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Markets plunge on 30% crash in oil price and Wuhan coronavirus fears

Christian Fernsby |
Global share markets plunged today as panicked investors fled to the safety of bonds and the yen.

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They wanted to hedge the economic trauma of Wuhan coronavirus, while oil plunged more than 30 per cent after Saudi Arabia opened the taps in a price war with Russia.

Saudi Arabia had stunned markets with plans to raise its production significantly after the collapse of OPEC’s supply cut agreement with Russia, a grab for market share reminiscent of a drive in 2014 that sent prices down by about two thirds.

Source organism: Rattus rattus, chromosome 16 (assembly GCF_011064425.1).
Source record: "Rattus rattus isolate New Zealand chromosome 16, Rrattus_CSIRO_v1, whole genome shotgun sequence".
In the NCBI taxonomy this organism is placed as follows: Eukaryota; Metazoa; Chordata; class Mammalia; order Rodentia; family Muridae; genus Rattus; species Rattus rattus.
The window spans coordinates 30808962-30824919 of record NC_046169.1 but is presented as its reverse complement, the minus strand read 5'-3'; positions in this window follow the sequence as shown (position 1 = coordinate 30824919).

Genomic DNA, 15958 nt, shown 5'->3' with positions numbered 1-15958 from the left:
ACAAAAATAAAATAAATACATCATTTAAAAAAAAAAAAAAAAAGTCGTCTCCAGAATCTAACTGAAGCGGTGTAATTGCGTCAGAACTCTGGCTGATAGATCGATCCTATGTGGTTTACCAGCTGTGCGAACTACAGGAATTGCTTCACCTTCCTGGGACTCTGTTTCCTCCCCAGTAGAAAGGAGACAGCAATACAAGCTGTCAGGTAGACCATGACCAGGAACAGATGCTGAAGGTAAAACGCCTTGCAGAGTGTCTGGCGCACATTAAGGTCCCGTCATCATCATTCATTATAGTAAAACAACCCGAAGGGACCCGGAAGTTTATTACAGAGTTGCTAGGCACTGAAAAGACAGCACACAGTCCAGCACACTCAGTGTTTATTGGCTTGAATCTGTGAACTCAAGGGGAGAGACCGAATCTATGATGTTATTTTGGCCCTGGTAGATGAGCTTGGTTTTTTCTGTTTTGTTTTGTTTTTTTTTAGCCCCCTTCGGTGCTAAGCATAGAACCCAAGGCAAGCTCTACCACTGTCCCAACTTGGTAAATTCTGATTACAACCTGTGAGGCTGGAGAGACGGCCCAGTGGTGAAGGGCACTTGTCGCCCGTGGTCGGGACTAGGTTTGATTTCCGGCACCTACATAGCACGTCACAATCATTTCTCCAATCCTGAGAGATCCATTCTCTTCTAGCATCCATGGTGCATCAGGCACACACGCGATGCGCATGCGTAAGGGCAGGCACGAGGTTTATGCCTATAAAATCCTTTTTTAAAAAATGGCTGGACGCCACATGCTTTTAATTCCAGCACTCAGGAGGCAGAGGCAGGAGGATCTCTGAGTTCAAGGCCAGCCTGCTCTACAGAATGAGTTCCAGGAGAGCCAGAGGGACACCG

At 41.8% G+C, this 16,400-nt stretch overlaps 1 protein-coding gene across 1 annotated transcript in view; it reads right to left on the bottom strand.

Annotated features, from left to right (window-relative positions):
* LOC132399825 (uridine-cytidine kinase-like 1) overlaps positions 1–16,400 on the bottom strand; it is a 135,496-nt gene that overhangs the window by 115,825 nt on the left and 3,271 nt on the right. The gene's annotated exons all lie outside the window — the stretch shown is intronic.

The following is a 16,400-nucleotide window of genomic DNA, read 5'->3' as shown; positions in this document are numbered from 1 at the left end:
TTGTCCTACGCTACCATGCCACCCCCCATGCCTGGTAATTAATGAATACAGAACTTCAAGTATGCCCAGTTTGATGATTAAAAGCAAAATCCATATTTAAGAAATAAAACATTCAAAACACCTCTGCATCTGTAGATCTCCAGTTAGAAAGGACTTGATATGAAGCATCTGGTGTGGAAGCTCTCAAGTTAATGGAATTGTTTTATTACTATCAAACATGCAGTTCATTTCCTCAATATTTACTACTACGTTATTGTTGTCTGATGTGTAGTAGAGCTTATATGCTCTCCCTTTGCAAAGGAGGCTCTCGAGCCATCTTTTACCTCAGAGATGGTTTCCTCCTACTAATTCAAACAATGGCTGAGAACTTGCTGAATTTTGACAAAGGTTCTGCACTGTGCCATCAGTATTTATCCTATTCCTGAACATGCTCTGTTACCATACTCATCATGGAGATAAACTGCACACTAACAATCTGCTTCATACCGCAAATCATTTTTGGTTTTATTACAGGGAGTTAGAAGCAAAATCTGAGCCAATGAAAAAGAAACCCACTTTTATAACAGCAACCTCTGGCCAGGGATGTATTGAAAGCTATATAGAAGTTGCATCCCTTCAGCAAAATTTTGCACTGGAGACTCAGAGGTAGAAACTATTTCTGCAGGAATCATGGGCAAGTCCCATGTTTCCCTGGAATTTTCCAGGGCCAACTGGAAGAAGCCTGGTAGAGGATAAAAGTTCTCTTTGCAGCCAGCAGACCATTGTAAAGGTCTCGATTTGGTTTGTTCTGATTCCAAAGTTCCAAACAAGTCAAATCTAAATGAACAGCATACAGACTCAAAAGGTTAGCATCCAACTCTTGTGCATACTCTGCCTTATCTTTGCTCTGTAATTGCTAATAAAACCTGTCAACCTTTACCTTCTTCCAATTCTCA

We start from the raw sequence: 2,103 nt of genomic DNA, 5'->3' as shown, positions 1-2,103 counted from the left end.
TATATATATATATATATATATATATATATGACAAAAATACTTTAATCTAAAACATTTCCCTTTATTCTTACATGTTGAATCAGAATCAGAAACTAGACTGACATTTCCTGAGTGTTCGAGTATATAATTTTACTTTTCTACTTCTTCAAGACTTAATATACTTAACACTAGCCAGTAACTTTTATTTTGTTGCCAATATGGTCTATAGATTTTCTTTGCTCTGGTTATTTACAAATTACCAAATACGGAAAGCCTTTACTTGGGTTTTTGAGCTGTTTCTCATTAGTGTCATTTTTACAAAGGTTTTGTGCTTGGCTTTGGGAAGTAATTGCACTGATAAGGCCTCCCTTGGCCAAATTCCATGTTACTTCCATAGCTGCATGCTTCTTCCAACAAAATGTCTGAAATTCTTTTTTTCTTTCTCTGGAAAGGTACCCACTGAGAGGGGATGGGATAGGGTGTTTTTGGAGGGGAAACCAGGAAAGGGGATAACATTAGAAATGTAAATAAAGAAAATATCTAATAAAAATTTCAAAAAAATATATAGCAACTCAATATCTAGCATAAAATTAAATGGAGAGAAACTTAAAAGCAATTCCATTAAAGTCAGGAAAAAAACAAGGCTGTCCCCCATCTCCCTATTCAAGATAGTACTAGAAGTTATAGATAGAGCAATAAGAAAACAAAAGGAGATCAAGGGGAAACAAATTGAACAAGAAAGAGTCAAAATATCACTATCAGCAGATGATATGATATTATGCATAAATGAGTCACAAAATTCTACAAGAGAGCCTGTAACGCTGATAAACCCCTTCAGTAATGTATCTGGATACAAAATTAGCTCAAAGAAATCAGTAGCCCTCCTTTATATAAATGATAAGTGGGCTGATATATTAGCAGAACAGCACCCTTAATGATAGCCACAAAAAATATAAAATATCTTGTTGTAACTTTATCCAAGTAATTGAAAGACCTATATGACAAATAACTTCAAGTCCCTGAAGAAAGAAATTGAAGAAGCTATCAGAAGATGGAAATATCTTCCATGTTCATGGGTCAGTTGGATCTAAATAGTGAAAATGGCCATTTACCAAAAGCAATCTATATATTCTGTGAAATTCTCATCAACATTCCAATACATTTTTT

The shock in oil was seismic as Brent crude futures slid $12 to $33.20 a barrel in chaotic trade, while U.S. crude shed $11.80 to $29.48.

In Asia, stocks tumbled, the safe haven yen surged and emerging market currencies with exposure to oil tumbled in volatile trade.

Heavy selling was set to continue, with European futures sharply lower and U.S. futures hitting their down limit.

Investors drove 30 year U.S. bond yields beneath 1 per cent on bets the Federal Reserve would be forced to cut interest rates by at least 75 basis points at its March 18th meeting, despite only just having delivered an emergency easing.

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